Rail Darpan covers the journey of Western Railway

File Photo: A.K. Gupta, GM/Western Railway releasing the new edition of Western Railway’s popular inhouse magazine ‘Rail Darpan’. Also seen are Rahul Jain, AGM, M.K. Gupta – Chief Rajbhasha Officer, Ravinder Bhakar – CPRO & Chief Editor of ‘Rail Darpan’ along with editorial team members

MUMBAI: Western Railway’s in-house publication, Rail Darpan, writes about the glorious past of Western Railway (WR) and speaks about its bright future. It is a magazine that highlights the services rendered by WR to its millions of commuters and the hard work of its people to drive progress and safeguard its passengers.

In the December issue of Rail Darpan, the highlight was on the evolution of Electric Multiple Unit (EMU) services over Mumbai suburban section. Before EMU, Diesel Current Electric Multiple Unit (DCEMU) train technology had served Mumbai for eight decades. Started in 1928, the DCEMUs glorious journey is detailed in the current issue. It also focuses on the transformation to the alternate current technology from the old direct technology under the guidance of Anil Kumar Gupta, General Manager of Western Railway. The article on DCEMU highlighted the successful journey of this technology.

Like always, the magazine also featured various cultural programmes, language promotion, sports activities, rail exhibitions, seminars and Bollywood celebrities experience with Mumbai local.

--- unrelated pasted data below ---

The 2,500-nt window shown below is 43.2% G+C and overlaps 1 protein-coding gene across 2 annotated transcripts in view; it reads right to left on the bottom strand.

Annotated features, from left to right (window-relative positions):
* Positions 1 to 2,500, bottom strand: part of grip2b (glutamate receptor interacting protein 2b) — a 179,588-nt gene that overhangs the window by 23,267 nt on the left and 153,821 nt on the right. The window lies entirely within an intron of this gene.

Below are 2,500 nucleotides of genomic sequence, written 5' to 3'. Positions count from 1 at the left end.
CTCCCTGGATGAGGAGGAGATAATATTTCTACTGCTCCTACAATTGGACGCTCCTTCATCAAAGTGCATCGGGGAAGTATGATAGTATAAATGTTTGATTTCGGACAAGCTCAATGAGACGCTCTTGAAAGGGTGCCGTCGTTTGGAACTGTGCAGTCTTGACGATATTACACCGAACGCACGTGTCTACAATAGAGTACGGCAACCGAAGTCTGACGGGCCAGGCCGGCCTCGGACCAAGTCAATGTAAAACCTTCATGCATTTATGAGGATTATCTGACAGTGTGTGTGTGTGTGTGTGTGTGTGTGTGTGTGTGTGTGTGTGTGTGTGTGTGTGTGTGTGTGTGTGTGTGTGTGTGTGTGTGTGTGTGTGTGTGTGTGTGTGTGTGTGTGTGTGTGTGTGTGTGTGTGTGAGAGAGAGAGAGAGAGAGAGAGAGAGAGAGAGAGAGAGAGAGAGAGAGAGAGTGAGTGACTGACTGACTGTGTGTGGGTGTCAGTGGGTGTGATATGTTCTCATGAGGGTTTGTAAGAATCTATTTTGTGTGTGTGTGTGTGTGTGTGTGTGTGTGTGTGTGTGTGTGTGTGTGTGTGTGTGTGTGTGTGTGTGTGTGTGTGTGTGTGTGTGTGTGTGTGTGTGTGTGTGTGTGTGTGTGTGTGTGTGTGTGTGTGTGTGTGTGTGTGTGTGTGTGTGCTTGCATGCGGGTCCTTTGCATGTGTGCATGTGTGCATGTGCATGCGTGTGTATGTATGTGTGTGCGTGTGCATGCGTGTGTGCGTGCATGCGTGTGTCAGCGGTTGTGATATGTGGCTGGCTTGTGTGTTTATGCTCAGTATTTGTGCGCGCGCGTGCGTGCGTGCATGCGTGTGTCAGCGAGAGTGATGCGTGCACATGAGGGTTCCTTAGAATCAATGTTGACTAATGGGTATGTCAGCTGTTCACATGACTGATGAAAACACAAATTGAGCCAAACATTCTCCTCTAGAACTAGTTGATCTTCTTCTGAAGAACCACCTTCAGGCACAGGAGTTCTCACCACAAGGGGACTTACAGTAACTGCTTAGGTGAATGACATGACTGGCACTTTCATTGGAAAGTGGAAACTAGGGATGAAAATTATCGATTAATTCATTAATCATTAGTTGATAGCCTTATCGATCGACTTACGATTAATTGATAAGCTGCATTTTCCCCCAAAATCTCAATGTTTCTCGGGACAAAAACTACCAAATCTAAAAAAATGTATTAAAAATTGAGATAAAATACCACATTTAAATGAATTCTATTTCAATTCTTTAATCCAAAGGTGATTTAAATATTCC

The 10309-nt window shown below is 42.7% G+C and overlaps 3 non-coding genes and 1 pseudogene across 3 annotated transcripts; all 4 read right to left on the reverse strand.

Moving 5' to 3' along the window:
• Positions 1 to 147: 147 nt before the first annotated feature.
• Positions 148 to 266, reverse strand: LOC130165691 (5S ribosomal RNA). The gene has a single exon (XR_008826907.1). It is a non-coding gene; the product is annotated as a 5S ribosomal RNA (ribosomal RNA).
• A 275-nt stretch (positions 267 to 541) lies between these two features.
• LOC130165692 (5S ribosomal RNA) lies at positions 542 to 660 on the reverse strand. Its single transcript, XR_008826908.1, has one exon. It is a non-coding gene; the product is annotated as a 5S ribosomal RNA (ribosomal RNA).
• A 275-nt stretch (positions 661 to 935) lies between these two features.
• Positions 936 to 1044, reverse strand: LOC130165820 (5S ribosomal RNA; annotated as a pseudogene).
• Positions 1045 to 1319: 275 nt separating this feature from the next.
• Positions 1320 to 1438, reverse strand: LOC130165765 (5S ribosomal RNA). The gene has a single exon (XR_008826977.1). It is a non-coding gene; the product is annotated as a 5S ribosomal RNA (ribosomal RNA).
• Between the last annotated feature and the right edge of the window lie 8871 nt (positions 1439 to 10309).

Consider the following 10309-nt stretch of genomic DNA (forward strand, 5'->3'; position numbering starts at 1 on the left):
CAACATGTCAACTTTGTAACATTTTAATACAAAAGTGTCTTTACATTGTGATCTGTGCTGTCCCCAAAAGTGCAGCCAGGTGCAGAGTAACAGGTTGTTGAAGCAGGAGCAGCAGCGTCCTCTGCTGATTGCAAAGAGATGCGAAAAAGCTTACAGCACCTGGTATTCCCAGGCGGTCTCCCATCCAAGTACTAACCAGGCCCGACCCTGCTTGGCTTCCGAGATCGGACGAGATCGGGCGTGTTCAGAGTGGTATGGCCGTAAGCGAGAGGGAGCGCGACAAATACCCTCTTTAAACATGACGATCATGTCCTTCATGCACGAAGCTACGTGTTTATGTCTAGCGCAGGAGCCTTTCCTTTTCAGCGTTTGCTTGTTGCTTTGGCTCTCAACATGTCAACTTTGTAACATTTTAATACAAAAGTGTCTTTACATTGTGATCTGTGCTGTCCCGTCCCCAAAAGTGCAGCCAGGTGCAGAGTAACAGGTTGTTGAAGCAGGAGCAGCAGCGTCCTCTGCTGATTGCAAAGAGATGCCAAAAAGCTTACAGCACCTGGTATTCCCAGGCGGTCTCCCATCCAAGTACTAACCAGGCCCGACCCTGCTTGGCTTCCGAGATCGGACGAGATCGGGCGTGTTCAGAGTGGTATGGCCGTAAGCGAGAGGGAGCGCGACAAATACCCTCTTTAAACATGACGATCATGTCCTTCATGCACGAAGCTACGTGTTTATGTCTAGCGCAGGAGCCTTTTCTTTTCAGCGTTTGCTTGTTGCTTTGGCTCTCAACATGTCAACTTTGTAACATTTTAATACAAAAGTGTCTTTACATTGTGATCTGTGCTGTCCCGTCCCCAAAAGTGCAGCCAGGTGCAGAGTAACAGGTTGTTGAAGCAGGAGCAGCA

Transformational journey

There is no doubt about the role railway played in the life of Mumbaikars. This mode of transportation has not only provided the cheapest and most reliable transportation to the public but have also played a vital role in the social and economic well-being of the city.

In the middle of the 19th century, the British East India Company brought railway to India and it was known ‘aag-gaadi’ or ‘carriage on fire’. Since then, technologies around trains have evolved.

Commenting about this journey of railways, a senior railway official said initially the local train was hauled by steam engines and consisted of three coaches. The steam local train services were started on April 12, 1867, with one train directed between Virar and Back Bay. When electrification commenced, the first electrical local train services were inaugurated on January 5, 1928, by Sir Leslie Wilson, then governor of Mumbai.

Slowly with the rise in popularity of these trains and to meet the increasing demands, the three-coach locals gave way to four-coach locals, and then six-coach locals. At one point of time, it also ferried passengers in eight-coach trains. “The first nine-coach train was introduced in the year 1961 and in order to meet the needs of increased population. WR kept improving their services year after year,” said Ravinder Bhakar, Chief Public Relation Officer (CPRO) of WR.

The total number of services in Western Railway crossed the 1,000 mark in 2013.  “The year 2009 witnessed another milestone landmark in the annals of Indian railways when the world’s first 15-coach train was introduced in Western Railway,” added Bhakar.  It started with one 15-coach train service, but now it runs around 54 services of 15-coach trains and also provides air-conditioned service which was introduced on December 25, 2017.